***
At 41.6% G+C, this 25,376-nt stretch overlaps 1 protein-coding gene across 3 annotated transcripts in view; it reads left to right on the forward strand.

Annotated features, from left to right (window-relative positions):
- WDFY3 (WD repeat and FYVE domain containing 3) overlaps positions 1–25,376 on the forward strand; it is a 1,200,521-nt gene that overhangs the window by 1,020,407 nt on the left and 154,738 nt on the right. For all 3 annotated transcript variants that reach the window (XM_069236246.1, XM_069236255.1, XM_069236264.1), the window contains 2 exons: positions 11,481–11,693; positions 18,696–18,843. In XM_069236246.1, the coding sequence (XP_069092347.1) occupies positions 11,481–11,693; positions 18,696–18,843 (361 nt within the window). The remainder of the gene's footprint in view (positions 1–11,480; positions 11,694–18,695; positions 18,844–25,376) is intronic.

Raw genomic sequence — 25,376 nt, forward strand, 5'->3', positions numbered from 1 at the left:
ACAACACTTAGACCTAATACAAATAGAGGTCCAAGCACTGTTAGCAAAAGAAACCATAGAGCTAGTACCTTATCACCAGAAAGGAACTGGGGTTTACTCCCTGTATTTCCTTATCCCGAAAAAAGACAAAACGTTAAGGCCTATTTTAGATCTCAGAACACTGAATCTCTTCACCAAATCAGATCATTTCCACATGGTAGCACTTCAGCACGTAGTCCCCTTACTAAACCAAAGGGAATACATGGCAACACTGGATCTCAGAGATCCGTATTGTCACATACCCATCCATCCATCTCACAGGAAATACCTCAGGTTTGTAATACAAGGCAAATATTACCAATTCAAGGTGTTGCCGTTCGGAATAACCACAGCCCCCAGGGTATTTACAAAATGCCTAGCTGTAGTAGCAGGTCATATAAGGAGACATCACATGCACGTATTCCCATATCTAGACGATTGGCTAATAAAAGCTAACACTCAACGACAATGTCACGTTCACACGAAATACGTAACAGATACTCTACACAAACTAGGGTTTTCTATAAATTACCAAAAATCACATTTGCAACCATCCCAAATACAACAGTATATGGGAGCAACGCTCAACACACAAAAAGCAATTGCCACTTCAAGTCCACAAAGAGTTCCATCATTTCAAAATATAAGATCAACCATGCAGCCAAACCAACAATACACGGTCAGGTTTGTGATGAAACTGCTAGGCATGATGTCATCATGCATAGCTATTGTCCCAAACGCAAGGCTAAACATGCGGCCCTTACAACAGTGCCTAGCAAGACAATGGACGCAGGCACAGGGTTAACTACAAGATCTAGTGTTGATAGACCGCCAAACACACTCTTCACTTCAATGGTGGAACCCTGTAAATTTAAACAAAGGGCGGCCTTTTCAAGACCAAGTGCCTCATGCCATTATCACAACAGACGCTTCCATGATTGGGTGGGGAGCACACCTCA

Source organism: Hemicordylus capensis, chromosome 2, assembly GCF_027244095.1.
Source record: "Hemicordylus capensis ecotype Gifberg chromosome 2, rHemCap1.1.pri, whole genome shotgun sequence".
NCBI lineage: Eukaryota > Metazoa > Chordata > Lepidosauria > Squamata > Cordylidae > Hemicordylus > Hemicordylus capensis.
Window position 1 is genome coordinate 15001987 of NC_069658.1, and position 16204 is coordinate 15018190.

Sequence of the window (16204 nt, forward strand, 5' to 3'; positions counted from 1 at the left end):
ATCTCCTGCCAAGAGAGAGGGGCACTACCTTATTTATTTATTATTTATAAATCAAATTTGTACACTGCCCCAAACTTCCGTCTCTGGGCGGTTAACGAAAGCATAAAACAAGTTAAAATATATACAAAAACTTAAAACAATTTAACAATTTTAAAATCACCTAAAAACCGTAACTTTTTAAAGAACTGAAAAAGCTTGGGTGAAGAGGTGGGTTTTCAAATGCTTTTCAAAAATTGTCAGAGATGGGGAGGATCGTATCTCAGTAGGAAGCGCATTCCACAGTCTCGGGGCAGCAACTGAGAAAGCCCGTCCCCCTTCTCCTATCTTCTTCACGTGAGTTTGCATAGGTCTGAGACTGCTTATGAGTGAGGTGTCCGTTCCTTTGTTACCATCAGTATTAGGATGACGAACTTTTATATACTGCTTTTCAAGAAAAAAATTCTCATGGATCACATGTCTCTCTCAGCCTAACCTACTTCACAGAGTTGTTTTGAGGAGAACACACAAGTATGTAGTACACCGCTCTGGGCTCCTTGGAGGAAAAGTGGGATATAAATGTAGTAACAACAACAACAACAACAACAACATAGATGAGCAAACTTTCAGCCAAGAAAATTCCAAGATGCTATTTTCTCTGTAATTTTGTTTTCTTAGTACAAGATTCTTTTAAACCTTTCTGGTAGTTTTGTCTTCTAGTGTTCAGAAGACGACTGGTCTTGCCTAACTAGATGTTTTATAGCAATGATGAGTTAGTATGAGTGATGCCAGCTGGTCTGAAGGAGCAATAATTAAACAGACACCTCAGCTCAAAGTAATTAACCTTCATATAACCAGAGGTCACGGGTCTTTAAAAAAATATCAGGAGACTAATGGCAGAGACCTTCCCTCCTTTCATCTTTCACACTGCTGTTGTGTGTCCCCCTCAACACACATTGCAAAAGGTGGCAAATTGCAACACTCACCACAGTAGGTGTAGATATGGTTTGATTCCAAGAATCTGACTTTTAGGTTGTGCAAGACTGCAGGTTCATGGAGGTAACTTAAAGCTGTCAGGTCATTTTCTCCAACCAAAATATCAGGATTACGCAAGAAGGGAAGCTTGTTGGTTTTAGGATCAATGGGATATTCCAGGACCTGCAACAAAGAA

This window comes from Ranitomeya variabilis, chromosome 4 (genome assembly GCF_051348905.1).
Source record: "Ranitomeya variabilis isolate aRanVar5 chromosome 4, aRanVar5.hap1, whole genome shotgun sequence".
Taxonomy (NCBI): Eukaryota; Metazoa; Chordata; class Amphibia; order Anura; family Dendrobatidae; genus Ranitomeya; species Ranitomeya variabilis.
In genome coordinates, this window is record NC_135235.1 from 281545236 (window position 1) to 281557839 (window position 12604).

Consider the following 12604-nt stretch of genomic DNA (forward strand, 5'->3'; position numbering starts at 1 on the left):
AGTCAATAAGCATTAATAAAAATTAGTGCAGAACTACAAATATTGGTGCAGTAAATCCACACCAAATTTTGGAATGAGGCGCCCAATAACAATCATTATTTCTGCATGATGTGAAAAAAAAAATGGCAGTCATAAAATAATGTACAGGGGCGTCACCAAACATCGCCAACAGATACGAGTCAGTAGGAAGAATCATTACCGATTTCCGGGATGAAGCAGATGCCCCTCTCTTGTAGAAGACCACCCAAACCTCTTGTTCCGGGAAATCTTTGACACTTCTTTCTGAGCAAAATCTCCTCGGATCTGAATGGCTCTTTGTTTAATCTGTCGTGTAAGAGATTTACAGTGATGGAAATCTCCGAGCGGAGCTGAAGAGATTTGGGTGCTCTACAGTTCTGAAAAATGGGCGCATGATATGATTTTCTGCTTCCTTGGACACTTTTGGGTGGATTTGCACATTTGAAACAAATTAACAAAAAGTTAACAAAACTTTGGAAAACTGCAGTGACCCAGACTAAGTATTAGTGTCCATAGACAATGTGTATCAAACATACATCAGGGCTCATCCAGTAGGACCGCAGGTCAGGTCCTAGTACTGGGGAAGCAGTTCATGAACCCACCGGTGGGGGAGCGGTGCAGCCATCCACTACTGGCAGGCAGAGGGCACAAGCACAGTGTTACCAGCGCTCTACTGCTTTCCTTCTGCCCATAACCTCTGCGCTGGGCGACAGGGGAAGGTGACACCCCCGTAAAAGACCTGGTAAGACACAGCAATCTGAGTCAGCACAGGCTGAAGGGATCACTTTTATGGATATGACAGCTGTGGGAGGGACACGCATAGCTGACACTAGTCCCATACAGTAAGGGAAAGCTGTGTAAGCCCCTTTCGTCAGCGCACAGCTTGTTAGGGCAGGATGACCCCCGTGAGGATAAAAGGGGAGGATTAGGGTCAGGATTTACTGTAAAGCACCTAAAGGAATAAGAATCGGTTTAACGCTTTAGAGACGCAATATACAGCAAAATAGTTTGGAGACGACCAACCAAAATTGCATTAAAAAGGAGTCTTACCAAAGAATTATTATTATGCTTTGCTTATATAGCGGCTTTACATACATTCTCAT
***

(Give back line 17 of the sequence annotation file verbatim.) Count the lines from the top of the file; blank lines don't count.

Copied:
AGTCAATAAGCATTAATAAAAATTAGTGCAGAACTACAAATATTGGTGCAGTAAATCCACACCAAATTTTGGAATGAGGCGCCCAATAACAATCATTATTTCTGCATGATGTGAAAAAAAAAATGGCAGTCATAAAATAATGTACAGGGGCGTCACCAAACATCGCCAACAGATACGAGTCAGTAGGAAGAATCATTACCGATTTCCGGGATGAAGCAGATGCCCCTCTCTTGTAGAAGACCACCCAAACCTCTTGTTCCGGGAAATCTTTGACACTTCTTTCTGAGCAAAATCTCCTCGGATCTGAATGGCTCTTTGTTTAATCTGTCGTGTAAGAGATTTACAGTGATGGAAATCTCCGAGCGGAGCTGAAGAGATTTGGGTGCTCTACAGTTCTGAAAAATGGGCGCATGATATGATTTTCTGCTTCCTTGGACACTTTTGGGTGGATTTGCACATTTGAAACAAATTAACAAAAAGTTAACAAAACTTTGGAAAACTGCAGTGACCCAGACTAAGTATTAGTGTCCATAGACAATGTGTATCAAACATACATCAGGGCTCATCCAGTAGGACCGCAGGTCAGGTCCTAGTACTGGGGAAGCAGTTCATGAACCCACCGGTGGGGGAGCGGTGCAGCCATCCACTACTGGCAGGCAGAGGGCACAAGCACAGTGTTACCAGCGCTCTACTGCTTTCCTTCTGCCCATAACCTCTGCGCTGGGCGACAGGGGAAGGTGACACCCCCGTAAAAGACCTGGTAAGACACAGCAATCTGAGTCAGCACAGGCTGAAGGGATCACTTTTATGGATATGACAGCTGTGGGAGGGACACGCATAGCTGACACTAGTCCCATACAGTAAGGGAAAGCTGTGTAAGCCCCTTTCGTCAGCGCACAGCTTGTTAGGGCAGGATGACCCCCGTGAGGATAAAAGGGGAGGATTAGGGTCAGGATTTACTGTAAAGCACCTAAAGGAATAAGAATCGGTTTAACGCTTTAGAGACGCAATATACAGCAAAATAGTTTGGAGACGACCAACCAAAATTGCATTAAAAAGGAGTCTTACCAAAGAATTATTATTATGCTTTGCTTATATAGCGGCTTTACATACATTCTCAT